Needs (http://www.ship.edu/~cgboeree/maslow.html)

Psychology also gives us developmental theories that describe 'normal' development of the personality. One theory is "Maslow's Hierarchy of Needs", the full theory can be found at the link above. Visualize a pyramid, wide at the bottom, cut into 5 levels, signifying the amount of energy needed to satisfy needs on each level and only able to adress the needs on the next higher level after the needs have been met. On the first level is Physiological Needs such as food, clothing and water. The next level is Safety and Security, which deals more with fears and anxieties. Next is Love and Belonging followed by the Esteem level. The highest, smallest part of the pyramid is Self-Actualization. The majority of needs at each level must be met in order to expend energy on higher level needs, though this is not absolute.

Self-Actualization may be the key to understanding the attraction to horses, especially since there is no longer the need to use horses for transportation and plowing fields. The needs of a person expending energy on this level seem to more clearly lend itself to this theory. A person expending energy on Self-Actualization seeks:

Truth, rather than dishonesty.
Goodness, rather than evil.
Beauty, not ugliness or vulgarity.
Unity, wholeness, and transcendence of opposites, not arbitrariness or forced choices.
Aliveness, not deadness or the mechanization of life.
Uniqueness, not bland uniformity.
Perfection and necessity, not sloppiness, inconsistency, or accident.
Completion, rather than incompleteness.
Justice and order, not injustice and lawlessness.
Simplicity, not unnecessary complexity.
Richness, not environmental impoverishment.
Effortlessness, not strain.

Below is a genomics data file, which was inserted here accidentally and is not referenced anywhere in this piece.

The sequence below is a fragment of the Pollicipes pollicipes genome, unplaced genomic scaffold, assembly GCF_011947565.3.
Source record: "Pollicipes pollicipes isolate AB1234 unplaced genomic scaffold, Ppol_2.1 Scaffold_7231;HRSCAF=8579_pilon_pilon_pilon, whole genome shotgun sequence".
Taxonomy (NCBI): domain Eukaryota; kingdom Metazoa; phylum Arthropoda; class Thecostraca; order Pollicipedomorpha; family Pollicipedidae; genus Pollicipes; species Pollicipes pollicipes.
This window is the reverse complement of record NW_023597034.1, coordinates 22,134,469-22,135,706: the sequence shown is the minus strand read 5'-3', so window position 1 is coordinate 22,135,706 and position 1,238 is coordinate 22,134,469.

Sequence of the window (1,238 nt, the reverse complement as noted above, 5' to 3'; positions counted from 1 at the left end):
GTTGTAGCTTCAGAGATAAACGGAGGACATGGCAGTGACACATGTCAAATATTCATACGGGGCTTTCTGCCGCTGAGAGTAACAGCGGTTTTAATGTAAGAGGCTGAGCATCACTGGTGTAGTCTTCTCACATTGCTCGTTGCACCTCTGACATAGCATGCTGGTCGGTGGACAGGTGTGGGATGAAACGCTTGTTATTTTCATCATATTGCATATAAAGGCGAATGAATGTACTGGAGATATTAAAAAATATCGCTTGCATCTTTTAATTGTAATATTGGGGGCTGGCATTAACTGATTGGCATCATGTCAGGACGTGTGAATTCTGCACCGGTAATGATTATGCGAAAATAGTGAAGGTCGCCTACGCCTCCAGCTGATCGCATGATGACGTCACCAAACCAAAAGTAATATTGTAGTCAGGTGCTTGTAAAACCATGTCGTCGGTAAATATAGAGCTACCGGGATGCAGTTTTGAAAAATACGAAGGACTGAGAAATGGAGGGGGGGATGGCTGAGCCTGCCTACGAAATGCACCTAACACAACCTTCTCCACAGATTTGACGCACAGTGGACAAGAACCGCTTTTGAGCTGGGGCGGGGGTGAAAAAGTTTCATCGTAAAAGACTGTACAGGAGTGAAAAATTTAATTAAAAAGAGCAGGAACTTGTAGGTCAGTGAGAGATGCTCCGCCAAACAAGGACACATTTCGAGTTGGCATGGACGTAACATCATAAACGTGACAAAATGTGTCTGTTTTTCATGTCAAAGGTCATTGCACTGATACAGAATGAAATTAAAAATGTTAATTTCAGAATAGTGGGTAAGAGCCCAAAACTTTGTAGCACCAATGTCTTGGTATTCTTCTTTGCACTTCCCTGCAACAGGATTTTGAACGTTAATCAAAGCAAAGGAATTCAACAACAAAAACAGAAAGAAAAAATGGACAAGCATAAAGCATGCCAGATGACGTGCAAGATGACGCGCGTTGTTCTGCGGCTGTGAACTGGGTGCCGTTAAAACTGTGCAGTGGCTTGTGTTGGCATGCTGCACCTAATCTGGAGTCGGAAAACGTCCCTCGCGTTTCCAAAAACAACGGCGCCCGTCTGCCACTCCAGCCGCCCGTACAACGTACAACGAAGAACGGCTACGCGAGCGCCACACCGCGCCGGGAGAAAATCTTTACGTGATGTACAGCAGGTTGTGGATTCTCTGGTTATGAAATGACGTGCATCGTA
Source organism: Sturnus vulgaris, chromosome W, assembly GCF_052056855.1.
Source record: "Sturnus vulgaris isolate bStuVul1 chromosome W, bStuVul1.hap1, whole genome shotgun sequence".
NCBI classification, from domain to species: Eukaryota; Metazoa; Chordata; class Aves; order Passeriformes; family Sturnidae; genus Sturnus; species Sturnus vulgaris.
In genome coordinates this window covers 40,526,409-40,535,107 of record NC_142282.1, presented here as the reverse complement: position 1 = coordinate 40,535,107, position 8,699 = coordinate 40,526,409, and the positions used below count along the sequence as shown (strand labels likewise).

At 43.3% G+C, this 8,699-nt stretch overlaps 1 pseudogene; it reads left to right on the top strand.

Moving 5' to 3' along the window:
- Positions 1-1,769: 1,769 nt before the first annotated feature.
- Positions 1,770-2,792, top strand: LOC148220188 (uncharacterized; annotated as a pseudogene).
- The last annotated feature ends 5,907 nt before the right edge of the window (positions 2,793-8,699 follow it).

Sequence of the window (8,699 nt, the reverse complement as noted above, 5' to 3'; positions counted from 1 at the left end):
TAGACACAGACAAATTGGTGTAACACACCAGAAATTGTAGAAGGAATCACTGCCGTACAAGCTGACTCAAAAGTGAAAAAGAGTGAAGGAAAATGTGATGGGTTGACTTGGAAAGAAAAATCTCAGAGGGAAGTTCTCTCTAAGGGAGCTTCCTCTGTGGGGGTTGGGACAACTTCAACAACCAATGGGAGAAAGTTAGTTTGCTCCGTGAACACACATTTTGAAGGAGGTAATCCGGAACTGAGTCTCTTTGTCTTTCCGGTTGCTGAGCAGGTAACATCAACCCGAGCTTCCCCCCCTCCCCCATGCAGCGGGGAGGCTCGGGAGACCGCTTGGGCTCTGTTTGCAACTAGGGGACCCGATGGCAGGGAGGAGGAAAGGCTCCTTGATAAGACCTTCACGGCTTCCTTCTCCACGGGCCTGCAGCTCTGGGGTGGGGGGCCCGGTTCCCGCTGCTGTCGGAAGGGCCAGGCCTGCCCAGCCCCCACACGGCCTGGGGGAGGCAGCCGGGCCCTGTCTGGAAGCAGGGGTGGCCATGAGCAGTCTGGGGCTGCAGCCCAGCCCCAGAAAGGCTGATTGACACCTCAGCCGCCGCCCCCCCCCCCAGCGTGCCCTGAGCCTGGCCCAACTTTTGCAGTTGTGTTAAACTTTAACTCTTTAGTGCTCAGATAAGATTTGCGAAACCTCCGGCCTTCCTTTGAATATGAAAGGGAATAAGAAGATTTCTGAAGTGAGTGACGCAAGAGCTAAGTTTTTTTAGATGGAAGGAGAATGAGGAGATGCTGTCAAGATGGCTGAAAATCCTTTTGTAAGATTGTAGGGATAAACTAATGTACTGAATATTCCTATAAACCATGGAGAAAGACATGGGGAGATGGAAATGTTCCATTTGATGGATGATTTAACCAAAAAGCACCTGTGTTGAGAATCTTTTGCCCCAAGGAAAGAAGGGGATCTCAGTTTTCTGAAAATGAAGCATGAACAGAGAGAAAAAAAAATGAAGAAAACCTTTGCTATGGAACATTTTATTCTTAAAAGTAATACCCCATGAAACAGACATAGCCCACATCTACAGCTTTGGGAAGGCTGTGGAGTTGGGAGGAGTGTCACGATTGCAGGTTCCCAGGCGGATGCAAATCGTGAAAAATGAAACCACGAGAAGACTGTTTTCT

Playfulness, not grim, humorless, drudgery.
Self-sufficiency, not dependency.
Meaningfulness, rather than senselessness.

Within our relationship with our horses, these are a reality - for those of us who strive for a relationship with our horse. A life with horses gives us actualization!

Obviously, this is not a full exploration of the differences between those who seek a partnership with their horse vs those who approach their horse as an object. Think about it for awhile and see what parts of it ring true for you.

One's Junk is Another's Treasure

In one ear and out the other.

With about fifty years under my belt, that's about the way it seems. Someone once told me that I've forgotten more than most people know. Actually, it was that I've forgotten more songs than most people know. Either way, the shoe fits. I've forgotten a lot. It's sort of frightening to read something I wrote, find it impressive, yet not have half a memory of having wrote it. Maybe the knowledge is only 'in there' until I write it, and then it's gone.

My life is far from typical. It's also not interesting enough to write about. My brain tends to go, go, go and go some more, so that might prove to be a little more interesting. I share my thoughts with the grand idea that you might find it worth the time to share yours. Is it "knowledge"? Maybe yes, maybe no. Is it worth sharing? Yes, by all means.

What I'll start with are a few essays I wrote awhile ago. We'll go from there...